Also read: Book Review | Understanding Vulnerabilities In Contemporary Society: Studying Different Vantage Points

The book follows two timelines, one descending from 1995 and the other ascending from 1839; both converge in 1984, the year in which Indira Gandhi was assassinated. Its atypical chronology offers a significant advantage. It notes, for instance, the Hindu sect Arya Samaj’s effect on Punjab’s politics, which persists till date. Its founder Dayananda Saraswati’s writings and teachings drew on ancient Sanskrit culture scholarship documented by Europeans, treated Sikhs as a cult within Hinduism, derided Prophet Mohammad, portrayed Sikh Gurus as misguided, and criticised ‘heterodox’ schools of thought, namely Jainism, Buddhism, and Sikhism. Mallika’s sustained engagement with Sikh protests against such socio-political pronouncements of violence directed at them throughout history explains why Sikhs have continued resisting similar binaries and caricatures within which they have found themselves locked. Her oscillation between the past and the present, which may at times become difficult to follow, further links the marginalisation of Sikhs under British imperial rule with contemporary social reality marked by increasing Hindutva nationalism.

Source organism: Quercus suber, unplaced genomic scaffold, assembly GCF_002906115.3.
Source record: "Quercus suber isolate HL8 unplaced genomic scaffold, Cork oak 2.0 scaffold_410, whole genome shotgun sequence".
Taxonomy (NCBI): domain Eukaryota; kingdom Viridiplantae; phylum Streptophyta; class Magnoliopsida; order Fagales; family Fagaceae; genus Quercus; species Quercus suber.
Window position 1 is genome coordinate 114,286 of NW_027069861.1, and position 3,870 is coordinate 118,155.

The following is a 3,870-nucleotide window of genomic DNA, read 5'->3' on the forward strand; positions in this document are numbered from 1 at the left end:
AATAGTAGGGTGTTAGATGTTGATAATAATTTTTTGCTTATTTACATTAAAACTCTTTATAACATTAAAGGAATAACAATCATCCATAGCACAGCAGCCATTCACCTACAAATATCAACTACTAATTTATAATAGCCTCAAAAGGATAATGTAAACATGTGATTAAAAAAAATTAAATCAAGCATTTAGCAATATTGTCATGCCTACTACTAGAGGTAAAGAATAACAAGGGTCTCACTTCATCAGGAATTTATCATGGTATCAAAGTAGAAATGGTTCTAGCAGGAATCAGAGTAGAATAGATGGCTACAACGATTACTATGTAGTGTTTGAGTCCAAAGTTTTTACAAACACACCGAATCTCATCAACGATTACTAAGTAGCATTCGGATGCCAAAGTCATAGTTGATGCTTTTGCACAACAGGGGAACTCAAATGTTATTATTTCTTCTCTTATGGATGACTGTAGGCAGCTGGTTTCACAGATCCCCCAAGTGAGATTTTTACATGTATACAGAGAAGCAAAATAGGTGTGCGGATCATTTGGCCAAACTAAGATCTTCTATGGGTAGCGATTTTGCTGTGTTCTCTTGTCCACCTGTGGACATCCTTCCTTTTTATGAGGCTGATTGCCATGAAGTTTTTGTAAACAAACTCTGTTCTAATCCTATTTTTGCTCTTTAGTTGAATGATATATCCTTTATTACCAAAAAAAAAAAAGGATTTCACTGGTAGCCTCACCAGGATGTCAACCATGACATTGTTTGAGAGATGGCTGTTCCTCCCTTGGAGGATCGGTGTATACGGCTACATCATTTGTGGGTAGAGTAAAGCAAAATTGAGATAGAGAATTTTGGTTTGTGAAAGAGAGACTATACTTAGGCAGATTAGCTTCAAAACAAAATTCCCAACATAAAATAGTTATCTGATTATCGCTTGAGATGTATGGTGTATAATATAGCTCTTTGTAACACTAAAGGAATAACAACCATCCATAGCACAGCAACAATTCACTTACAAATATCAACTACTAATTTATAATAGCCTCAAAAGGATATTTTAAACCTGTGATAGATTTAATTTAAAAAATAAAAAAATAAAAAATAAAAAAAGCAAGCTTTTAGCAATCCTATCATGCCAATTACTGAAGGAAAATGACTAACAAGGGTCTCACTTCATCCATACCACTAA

The disappearance of Jaswant Singh Khalra provides a chilling start to Sikhs’ shared experiences of subjection to violence and injustice. Jaswant played an integral role in exposing cremations of ‘unidentified’ bodies by the police. In a January 1995 press release, Jaswant and Jaspal Singh Dhillon, the chairman of the Akali Dal, uncovered the reality of enforced disappearances in Punjab. The press release estimated that around 2000 families in Amritsar alone waited for the return of the disappeared. 25,000 disappearances were approximated across Punjab. In an article published in Punjabi Tribune, Jaswant said, “Should they succeed in killing me, don’t hold some police cat or police sepoy responsible, my murderers are Chief Minister Beant Singh and head of his police, K.P.S. Gill.”